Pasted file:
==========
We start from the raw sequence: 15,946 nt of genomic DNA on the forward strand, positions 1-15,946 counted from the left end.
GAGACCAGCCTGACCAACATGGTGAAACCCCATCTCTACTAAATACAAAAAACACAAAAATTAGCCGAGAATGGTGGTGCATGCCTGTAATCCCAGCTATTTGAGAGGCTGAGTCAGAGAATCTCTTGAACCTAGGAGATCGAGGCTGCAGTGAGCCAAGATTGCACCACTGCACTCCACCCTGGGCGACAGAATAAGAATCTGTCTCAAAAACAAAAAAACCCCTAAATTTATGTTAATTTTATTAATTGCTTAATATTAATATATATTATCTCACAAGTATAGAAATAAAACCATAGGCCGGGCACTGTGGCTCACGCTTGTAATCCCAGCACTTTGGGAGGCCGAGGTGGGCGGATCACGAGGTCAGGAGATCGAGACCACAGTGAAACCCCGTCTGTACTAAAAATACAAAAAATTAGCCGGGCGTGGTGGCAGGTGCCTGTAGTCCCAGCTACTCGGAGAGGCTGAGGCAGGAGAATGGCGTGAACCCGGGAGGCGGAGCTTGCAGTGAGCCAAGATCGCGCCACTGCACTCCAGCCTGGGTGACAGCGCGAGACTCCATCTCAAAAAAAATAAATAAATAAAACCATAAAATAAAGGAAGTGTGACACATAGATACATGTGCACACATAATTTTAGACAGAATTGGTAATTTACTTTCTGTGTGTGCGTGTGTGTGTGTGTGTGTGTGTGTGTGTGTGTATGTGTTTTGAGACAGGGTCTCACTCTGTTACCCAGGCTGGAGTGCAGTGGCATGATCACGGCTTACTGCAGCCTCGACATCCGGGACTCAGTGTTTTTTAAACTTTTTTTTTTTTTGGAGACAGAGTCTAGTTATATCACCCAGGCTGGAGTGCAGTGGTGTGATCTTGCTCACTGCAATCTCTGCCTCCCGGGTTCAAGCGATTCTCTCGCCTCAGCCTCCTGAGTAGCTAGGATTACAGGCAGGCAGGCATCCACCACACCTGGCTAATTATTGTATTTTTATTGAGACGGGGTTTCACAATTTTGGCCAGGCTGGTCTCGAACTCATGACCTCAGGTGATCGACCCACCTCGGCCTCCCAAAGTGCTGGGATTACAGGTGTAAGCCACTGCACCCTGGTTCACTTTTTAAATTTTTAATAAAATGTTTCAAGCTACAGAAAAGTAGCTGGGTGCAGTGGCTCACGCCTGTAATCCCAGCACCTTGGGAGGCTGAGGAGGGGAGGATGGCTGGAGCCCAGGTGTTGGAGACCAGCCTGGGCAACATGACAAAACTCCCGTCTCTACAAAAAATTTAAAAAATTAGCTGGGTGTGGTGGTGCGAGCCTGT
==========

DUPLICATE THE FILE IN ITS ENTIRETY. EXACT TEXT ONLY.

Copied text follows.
We start from the raw sequence: 15,946 nt of genomic DNA on the forward strand, positions 1-15,946 counted from the left end.
GAGACCAGCCTGACCAACATGGTGAAACCCCATCTCTACTAAATACAAAAAACACAAAAATTAGCCGAGAATGGTGGTGCATGCCTGTAATCCCAGCTATTTGAGAGGCTGAGTCAGAGAATCTCTTGAACCTAGGAGATCGAGGCTGCAGTGAGCCAAGATTGCACCACTGCACTCCACCCTGGGCGACAGAATAAGAATCTGTCTCAAAAACAAAAAAACCCCTAAATTTATGTTAATTTTATTAATTGCTTAATATTAATATATATTATCTCACAAGTATAGAAATAAAACCATAGGCCGGGCACTGTGGCTCACGCTTGTAATCCCAGCACTTTGGGAGGCCGAGGTGGGCGGATCACGAGGTCAGGAGATCGAGACCACAGTGAAACCCCGTCTGTACTAAAAATACAAAAAATTAGCCGGGCGTGGTGGCAGGTGCCTGTAGTCCCAGCTACTCGGAGAGGCTGAGGCAGGAGAATGGCGTGAACCCGGGAGGCGGAGCTTGCAGTGAGCCAAGATCGCGCCACTGCACTCCAGCCTGGGTGACAGCGCGAGACTCCATCTCAAAAAAAATAAATAAATAAAACCATAAAATAAAGGAAGTGTGACACATAGATACATGTGCACACATAATTTTAGACAGAATTGGTAATTTACTTTCTGTGTGTGCGTGTGTGTGTGTGTGTGTGTGTGTGTGTGTGTATGTGTTTTGAGACAGGGTCTCACTCTGTTACCCAGGCTGGAGTGCAGTGGCATGATCACGGCTTACTGCAGCCTCGACATCCGGGACTCAGTGTTTTTTAAACTTTTTTTTTTTTTGGAGACAGAGTCTAGTTATATCACCCAGGCTGGAGTGCAGTGGTGTGATCTTGCTCACTGCAATCTCTGCCTCCCGGGTTCAAGCGATTCTCTCGCCTCAGCCTCCTGAGTAGCTAGGATTACAGGCAGGCAGGCATCCACCACACCTGGCTAATTATTGTATTTTTATTGAGACGGGGTTTCACAATTTTGGCCAGGCTGGTCTCGAACTCATGACCTCAGGTGATCGACCCACCTCGGCCTCCCAAAGTGCTGGGATTACAGGTGTAAGCCACTGCACCCTGGTTCACTTTTTAAATTTTTAATAAAATGTTTCAAGCTACAGAAAAGTAGCTGGGTGCAGTGGCTCACGCCTGTAATCCCAGCACCTTGGGAGGCTGAGGAGGGGAGGATGGCTGGAGCCCAGGTGTTGGAGACCAGCCTGGGCAACATGACAAAACTCCCGTCTCTACAAAAAATTTAAAAAATTAGCTGGGTGTGGTGGTGCGAGCCTGT